Inspector Rostnikov has a leg injury suffered during military service, which causes him pain and inconvenience in his job. He reads Ed McBain novels. His wife is Jewish, which has caused problems with his job. He has a grown son who is fighting in Afghanistan when the series begins. There are several police colleagues on Rostnikov's team who have recurring roles. Their relationships play a part in each novel.

This series is intriguing because of the picture of life in Russia during this interesting period. The plotting and characterization are well done, although I personally get more involved in the people and how they deal with the problems in their lives (whether they are related to the crime or personal) than the crimes and solutions. 

Bullet for a Star

I just finished reading Bullet for a Star, the first book in the Toby Peters series, published in 1977. The only thing I remembered about the series was that the protagonist is a private investigator and each title is centered around a celebrity. And the books are funny. This particular book features Errol Flynn and is set in 1940 in Hollywood, California.

Toby Peters is a perpetually down-on-his-luck private eye who has previous connections to the Warner Brothers studio. In Bullet for a Star, Humphrey Bogart and Peter Lorre show up too. This is an intentionally humorous series, and there are often zany characters, many of them recurring.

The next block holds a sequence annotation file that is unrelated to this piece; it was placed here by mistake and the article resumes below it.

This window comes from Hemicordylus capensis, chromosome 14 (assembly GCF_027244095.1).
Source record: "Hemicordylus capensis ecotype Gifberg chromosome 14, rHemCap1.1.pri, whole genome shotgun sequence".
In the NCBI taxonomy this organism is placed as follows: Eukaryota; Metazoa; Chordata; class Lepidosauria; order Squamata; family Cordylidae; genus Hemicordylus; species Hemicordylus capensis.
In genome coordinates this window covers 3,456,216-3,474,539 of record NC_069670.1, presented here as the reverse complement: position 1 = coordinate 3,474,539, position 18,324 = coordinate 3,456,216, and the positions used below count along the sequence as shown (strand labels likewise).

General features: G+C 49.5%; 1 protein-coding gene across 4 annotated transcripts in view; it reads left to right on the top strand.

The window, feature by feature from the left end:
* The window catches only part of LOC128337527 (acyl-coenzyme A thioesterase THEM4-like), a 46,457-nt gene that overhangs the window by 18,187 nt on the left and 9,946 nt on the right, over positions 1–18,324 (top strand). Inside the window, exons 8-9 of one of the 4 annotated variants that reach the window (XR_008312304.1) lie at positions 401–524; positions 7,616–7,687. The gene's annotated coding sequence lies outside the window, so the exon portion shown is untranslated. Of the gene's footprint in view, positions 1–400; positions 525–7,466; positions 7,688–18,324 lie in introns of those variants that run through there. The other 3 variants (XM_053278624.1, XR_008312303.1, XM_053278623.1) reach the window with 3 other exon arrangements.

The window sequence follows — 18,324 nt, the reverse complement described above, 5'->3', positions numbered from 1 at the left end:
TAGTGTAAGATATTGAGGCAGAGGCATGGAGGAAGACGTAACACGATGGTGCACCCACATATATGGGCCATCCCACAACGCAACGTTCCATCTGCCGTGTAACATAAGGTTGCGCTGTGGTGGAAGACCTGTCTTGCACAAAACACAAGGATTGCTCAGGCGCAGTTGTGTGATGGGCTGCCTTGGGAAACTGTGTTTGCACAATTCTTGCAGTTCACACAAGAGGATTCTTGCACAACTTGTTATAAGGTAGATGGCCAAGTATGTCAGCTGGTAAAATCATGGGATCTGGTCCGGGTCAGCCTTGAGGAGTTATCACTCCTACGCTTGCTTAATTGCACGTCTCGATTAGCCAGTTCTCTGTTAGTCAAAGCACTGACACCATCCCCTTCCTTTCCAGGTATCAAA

I enjoyed this book more than I expected too. The book was fun, a good read, and the references to old movies and movie stars and other Hollywood characters were interesting. I do like old movies and, living in California, am familiar with the locations mentioned. Since Kaminsky was a professor of film, and wrote books on film theory and criticism, you can be pretty sure that his movie-related facts are accurate.

The Toby Peters series seems to be the best loved of Kaminsky's series. Here are several overviews that will illustrate the high points:
A review at January Magazine of Now You See It (the last in the series, published in 2004). This review provides a good overview of the series.
A wonderful story by Greg Rucka (at the Mysterious Press site) about his discovery of Kaminsky and the Toby Peters series at a young age. It mentions a long-gone mystery bookstore that I have visited.

Other interesting facts about this author and his books:

What I noticed when seeking information on this author was that each series is set in a very different geographical and cultural setting. As mentioned above, the Inspector Rostnikov series is set in Russia.